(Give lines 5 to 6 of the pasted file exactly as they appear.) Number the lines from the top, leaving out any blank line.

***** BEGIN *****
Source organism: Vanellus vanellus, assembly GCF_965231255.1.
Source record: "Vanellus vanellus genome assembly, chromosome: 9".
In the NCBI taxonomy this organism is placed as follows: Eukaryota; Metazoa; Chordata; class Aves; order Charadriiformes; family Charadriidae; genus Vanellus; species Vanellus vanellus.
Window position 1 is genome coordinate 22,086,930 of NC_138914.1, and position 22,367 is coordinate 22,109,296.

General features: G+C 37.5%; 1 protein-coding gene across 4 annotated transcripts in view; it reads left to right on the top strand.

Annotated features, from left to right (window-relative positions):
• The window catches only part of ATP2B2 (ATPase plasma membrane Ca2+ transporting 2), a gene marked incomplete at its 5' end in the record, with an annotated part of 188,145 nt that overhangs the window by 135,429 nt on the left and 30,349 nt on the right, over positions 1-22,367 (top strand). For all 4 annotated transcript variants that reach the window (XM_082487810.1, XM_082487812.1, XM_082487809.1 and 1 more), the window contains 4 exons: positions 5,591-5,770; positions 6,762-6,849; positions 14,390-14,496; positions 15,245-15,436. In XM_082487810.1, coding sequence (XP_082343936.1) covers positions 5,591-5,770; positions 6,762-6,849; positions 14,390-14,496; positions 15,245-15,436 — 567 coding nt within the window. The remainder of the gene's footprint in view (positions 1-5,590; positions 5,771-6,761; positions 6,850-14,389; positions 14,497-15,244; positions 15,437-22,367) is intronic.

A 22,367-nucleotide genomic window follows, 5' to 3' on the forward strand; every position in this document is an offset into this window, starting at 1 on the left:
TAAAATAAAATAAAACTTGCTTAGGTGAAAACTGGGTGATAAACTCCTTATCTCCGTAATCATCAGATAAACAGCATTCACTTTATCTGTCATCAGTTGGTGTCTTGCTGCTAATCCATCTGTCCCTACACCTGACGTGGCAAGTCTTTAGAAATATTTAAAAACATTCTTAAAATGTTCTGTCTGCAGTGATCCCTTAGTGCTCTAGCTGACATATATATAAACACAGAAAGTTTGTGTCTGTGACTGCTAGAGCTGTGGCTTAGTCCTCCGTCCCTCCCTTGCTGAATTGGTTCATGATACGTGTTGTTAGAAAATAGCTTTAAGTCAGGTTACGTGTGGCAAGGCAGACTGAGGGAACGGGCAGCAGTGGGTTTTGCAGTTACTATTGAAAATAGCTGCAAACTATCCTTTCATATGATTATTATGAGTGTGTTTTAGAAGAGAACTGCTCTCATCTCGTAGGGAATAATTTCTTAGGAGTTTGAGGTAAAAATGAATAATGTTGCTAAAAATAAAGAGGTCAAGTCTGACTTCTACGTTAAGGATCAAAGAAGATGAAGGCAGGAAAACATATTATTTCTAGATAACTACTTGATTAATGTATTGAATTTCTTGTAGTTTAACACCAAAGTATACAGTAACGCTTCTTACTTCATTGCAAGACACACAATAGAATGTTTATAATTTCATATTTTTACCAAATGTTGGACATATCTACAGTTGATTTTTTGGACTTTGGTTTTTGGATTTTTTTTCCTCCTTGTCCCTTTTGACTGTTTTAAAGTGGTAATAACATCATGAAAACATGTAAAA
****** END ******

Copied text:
General features: G+C 37.5%; 1 protein-coding gene across 4 annotated transcripts in view; it reads left to right on the top strand.

Annotated features, from left to right (window-relative positions):